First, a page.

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Premier says 'no appetite' for government-run auto insurance despite savings


Premier Danielle Smith says government-run public auto insurance is off the table for Alberta, despite a recent report suggesting it would save drivers hundreds of dollars a year in premiums.

The report, by Oliver Wyman and Nous Group, was commissioned by the Alberta Treasury and Finance Board. 

It suggests that Alberta could significantly reduce insurance costs by adopting a no-fault insurance system like Manitoba or Saskatchewan, which provide universal insurance with coverage for injury and vehicle damage.

Unlike Alberta's tort system, no-fault models don't use litigation to recover costs. Instead, each person's insurance is responsible for compensating them after an accident.

Making the switch, Nous estimated, could save Albertans around $730 a year on premiums for an estimated $2.1 billion in consumer savings across the province.

As of Thursday, a government survey on the issue had received 12,000 responses. It will remain open until June 26. 

While that consultation is ongoing, Premier Danielle Smith said Wednesday the province is unlikely to switch from private to public insurance due to the cost.

Nous estimates Alberta would pay between $100 million and $500 million in start-up costs, with an initial injection of $2.3 billion in capital reserves needed to cover claims.

Moving to a government-run insurance system would also cut down provincial tax revenue by an estimated $163 million to $171 million per year.

"The sticker shock of bringing through a fully publicly-funded auto insurance program in Alberta made all the ministers' eyes pop," Smith said, adding she believes "the appetite for a full Alberta-run public insurance system is very low."

The province has signalled that changes to insurance are coming in the fall, and Smith said those include an option for drivers to opt in to no-fault system at a lower cost.

"There are lots of Albertans who are prepared to pay the extra dollars so that if they do end up – heaven forbid – in a terrible accident, they can hold someone accountable through the legal process," Smith said.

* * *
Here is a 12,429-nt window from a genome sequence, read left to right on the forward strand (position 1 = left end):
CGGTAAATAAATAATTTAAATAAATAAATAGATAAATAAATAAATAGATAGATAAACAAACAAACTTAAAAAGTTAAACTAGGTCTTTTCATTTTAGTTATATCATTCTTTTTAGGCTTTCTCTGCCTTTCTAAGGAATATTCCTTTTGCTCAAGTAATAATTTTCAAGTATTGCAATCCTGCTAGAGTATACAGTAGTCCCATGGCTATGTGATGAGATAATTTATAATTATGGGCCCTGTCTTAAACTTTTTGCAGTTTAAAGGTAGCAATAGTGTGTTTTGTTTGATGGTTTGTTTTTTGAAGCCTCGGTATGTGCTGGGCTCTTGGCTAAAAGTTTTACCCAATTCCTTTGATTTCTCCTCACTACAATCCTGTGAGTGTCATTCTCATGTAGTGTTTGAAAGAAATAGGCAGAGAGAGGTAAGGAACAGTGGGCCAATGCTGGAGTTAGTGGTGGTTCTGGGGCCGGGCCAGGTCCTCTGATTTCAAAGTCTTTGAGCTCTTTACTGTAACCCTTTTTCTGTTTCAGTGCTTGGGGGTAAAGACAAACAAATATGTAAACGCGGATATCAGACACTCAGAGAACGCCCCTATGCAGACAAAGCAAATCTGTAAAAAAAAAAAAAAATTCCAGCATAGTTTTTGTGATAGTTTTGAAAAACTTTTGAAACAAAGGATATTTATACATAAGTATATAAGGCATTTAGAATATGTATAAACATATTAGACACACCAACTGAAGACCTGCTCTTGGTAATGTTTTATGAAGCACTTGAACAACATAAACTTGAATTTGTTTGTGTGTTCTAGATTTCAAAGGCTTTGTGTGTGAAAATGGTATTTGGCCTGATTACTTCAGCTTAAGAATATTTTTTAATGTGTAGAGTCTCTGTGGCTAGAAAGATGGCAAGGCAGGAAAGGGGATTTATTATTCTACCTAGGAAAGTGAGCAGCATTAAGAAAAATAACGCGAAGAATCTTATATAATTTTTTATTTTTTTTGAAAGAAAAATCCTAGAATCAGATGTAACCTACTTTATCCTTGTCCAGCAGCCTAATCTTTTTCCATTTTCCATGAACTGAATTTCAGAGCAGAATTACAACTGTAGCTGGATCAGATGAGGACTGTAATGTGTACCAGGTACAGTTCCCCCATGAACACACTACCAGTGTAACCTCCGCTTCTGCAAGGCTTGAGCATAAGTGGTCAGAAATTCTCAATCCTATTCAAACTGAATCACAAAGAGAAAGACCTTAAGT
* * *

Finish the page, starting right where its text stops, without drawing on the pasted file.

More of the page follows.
Aaron Sutherland, vice president of the Insurance Bureau Canada (IBC), said the ability to sue other drivers is a big factor in raising prices.

"Where Alberta stands out relates to the legal costs underlying your premiums," Sutherland said. "Those costs are three times higher than other provinces in Canada … They've grown to 31 per cent in the past few years."

A hybrid system where smaller claims are handled outside the courtroom could help, he said.

"Eighty per cent of auto insurance accidents result in minor injuries," he added. "That could save drivers several hundreds of dollars each year, while preserving the right to sue for any serious injuries."

In addition to reforming the current tort model, IBC wants the province to cut its four-per-cent insurance premiums tax and remove the cap on premiums for high-risk drivers, which a report found costs safe drivers around $180 million a year.

The Nous report said those changes would result in savings but would not lower prices as much as a new public model.

Whatever the province has planned, Sutherland said it needs to act soon if it wants to improve affordability before the next election.

"We need 18 months with whatever (they) come up with to price it, and then your regulator is going to take six months to tell us that our rates are approved or not, so it's like two years," he added.

"We've got to get going if we want to see this in the near future."

With files from CTV News Edmonton's Chelan Skulski Top Stories

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